The European Commission approved Friday the latest, 90-billion-euros restructuring plan for Dexia, the Franco-Belgian bank bailed out at the height of the financial crisis and struggling ever since.
The Commission said the plan will allow the core banking business to be wound up while the remaining assets -- a development agency in France and the Belfius unit in Belgium -- will be put on a sound base.
"I am happy to finally be in a position to approve the resolution plan of Dexia," EU Competition Commissioner Joaquin Almunia said in a statement.
The plan, drawn up by major shareholders Belgium and France, along with Luxembourg, includes state guarantees worth 85 billion euros ($110 billion) and fresh capital of 5.5 billion euros.
With the main group closed down, Belfius, now owned by the Belgian state, will focus on its core banking and insurance business while Dexia Municipal Agency will be folded into a new development bank in France to provide local government funding.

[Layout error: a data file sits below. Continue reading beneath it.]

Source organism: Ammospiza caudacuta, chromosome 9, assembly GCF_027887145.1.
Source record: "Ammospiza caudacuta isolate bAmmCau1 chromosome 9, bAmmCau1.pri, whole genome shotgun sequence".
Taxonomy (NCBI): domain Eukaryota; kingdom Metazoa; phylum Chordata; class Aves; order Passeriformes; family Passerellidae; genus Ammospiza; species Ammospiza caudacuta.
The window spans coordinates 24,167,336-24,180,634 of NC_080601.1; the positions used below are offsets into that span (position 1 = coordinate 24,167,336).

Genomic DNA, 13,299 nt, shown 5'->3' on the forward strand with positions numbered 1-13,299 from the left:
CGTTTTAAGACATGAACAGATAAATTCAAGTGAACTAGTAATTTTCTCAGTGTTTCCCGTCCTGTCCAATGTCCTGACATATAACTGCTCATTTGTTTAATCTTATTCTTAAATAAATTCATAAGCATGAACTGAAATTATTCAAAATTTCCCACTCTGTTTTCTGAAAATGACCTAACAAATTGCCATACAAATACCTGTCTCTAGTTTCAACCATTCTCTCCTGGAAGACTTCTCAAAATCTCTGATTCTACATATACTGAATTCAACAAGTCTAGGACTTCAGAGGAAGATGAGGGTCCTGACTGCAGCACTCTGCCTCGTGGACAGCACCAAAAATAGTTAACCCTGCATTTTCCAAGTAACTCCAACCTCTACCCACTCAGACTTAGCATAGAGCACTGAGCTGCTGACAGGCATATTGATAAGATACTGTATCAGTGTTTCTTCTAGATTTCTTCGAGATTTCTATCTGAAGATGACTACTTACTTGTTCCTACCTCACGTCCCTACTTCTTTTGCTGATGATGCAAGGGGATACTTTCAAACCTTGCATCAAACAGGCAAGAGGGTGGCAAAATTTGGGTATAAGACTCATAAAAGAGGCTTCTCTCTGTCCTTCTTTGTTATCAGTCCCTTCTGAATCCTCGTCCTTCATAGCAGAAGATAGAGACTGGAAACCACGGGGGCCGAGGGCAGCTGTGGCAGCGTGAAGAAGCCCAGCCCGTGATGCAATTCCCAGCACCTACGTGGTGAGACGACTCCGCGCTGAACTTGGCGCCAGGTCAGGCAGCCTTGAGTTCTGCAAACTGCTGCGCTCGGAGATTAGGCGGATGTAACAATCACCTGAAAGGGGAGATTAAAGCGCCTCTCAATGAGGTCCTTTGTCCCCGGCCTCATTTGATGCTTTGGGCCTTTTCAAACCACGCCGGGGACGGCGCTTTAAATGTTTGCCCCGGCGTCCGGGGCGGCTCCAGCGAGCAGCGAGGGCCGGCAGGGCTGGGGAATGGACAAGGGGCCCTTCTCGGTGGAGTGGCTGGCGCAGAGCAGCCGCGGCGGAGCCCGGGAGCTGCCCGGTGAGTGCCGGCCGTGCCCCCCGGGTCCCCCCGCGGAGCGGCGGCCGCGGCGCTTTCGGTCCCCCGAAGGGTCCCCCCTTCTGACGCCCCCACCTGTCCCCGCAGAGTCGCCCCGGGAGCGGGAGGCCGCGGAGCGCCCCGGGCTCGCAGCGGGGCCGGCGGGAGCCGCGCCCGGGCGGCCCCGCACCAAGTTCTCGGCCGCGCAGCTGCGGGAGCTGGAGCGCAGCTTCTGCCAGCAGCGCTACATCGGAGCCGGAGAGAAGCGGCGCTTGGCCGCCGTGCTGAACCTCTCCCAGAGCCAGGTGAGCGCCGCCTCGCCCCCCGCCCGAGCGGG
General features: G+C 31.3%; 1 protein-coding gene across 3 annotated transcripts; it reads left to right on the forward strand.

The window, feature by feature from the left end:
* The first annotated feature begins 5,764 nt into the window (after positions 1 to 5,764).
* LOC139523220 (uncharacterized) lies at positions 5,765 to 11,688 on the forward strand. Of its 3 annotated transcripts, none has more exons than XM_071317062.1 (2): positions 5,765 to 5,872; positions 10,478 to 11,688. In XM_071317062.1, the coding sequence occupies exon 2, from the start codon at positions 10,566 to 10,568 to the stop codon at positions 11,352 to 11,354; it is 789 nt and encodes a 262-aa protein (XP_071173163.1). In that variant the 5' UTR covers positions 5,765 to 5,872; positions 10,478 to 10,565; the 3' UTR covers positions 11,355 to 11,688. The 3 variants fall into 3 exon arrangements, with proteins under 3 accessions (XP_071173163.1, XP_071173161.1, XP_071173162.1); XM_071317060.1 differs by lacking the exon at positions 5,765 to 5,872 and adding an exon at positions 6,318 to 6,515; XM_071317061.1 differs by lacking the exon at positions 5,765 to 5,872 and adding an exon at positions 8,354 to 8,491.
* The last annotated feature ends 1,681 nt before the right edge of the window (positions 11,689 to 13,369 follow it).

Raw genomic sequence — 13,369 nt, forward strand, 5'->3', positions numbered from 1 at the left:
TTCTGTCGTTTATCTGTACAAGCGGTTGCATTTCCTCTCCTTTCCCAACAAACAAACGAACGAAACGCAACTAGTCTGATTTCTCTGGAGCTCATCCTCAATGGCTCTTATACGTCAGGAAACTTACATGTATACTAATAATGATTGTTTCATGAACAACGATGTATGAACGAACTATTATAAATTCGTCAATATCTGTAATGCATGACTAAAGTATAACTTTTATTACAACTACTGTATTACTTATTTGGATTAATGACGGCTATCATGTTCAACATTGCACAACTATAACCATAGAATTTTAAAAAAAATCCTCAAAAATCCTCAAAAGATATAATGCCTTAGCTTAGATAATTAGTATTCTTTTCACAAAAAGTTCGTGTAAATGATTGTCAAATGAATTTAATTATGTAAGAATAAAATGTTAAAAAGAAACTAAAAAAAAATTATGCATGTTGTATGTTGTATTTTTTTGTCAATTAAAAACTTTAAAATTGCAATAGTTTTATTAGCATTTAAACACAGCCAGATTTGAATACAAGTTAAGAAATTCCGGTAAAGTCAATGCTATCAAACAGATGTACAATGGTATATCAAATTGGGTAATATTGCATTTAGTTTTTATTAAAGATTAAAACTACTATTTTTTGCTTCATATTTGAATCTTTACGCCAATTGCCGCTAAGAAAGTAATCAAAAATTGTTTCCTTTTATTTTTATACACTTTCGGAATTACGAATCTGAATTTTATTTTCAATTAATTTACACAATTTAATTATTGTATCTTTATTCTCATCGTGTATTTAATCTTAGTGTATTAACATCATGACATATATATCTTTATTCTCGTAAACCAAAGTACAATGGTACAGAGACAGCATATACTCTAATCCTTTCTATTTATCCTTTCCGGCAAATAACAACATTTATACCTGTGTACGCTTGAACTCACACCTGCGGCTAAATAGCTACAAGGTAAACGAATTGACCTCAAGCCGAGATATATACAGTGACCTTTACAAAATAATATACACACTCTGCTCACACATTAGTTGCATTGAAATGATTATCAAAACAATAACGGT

"The approved plan ensures that the continued market presence of some parts of the Dexia group is truly justified ... and that competition distortions resulting from the aid received are minimised," Almunia said.
"Finally, the plan brings the cost for the taxpayer down to the level strictly necessary to carry out the orderly resolution process," he added.
In early November, France and Belgium agreed to inject 5.5 billion euros of fresh capital into Dexia to keep it afloat during its restructuring after the bank had to be bailed out first in 2008 and then again in 2011.